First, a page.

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Metairie was the first suburb of New Orleans; an outgrowth to the west by young families seeking larger lots, open air, and affordable new housing. Those suburbanites shared much in common with previous generations of New Orleanians who had migrated westward from the original town (now the French Quarter) to high land along the Mississippi River and the Metairie Ridge. When Jefferson Parish was established in 1825, it included all New Orleans faubourgs west of Felicity Street—what we now know as Uptown New Orleans. These would become the first cities in Jefferson Parish: Carrolton, Jefferson, and Lafayette. By the early 1900s, the westward expansion continued into what we now call Old Metairie and Bucktown. During the mid-20th century, Metairie boomed and is now one of the largest communities in Louisiana. While many residents consider themselves New Orleanians, even those born generations after their families moved to the suburb, Metairie has its own unique history.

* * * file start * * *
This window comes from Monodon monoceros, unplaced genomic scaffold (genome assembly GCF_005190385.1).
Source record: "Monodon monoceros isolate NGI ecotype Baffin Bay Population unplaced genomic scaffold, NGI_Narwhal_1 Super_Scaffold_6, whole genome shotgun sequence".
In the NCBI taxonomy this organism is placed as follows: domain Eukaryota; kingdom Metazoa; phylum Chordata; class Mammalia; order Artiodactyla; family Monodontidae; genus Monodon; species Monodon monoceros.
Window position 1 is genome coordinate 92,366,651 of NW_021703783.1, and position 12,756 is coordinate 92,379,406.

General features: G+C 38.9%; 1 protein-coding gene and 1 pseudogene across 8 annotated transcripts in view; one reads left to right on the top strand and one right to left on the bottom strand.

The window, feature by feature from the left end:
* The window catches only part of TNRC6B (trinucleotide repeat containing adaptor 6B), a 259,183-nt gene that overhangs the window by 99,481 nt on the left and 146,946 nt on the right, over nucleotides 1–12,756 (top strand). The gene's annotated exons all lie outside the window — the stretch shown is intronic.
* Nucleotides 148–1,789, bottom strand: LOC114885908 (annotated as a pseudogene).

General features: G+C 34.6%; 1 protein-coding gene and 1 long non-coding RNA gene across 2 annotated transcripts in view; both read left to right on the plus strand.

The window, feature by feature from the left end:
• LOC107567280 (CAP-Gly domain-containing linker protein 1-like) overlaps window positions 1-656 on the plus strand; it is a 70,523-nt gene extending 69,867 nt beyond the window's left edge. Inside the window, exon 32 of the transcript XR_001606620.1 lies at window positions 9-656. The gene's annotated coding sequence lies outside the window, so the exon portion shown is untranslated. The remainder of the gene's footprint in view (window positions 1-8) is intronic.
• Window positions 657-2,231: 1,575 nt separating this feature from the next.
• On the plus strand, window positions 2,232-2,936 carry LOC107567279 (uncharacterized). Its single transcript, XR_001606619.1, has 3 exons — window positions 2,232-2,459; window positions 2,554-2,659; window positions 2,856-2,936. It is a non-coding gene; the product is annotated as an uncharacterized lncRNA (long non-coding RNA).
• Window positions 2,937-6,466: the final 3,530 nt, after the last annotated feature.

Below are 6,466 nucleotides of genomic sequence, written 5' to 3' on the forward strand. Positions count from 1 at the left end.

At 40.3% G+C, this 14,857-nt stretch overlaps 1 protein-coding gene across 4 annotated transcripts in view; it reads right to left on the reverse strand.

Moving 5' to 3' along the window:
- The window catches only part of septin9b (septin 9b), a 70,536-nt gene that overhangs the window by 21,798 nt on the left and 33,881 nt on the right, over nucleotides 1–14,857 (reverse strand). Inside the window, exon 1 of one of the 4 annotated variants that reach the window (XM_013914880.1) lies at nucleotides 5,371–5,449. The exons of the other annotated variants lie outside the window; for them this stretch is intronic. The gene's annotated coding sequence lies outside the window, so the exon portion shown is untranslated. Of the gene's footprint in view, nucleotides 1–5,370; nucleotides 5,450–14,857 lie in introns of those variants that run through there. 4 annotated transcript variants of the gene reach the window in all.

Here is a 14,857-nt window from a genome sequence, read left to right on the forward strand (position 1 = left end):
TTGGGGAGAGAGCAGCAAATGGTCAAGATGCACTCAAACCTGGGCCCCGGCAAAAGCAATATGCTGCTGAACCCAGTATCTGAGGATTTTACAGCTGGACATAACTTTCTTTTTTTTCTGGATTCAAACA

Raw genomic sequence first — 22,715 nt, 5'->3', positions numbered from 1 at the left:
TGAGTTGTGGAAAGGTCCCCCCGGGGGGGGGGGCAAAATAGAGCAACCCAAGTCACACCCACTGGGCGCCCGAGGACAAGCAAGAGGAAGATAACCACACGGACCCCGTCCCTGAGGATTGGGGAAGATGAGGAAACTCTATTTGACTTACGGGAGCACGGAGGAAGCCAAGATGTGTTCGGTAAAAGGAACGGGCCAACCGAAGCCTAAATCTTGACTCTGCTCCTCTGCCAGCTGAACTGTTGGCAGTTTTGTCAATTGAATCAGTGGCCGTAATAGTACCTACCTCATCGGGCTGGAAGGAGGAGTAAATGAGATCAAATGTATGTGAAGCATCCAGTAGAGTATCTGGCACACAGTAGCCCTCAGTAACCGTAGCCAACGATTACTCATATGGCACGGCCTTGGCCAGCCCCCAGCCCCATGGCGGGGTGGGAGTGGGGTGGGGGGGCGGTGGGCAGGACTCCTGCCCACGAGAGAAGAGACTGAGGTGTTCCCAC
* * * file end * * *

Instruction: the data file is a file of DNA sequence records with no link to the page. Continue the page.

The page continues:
ISBN: 9780738553573
Format: Paperback
Publisher: Arcadia Publishing
State: Louisiana
Series: Images of America
Images: 200
Pages: 128
Dimensions: 6.5 (w) x 9.25 (h)
Catherine Campanella, a nearly lifelong resident of Metairie, has compiled this pictorial history of her community with a bow to Monsignor Henry C. Bezou, whose 1973 publication of Metairie: A Tongue of Land to Pasture precedes the work here. Her first book, Images of America: Lake Pontchartrain, was published by Arcadia in April 2007.
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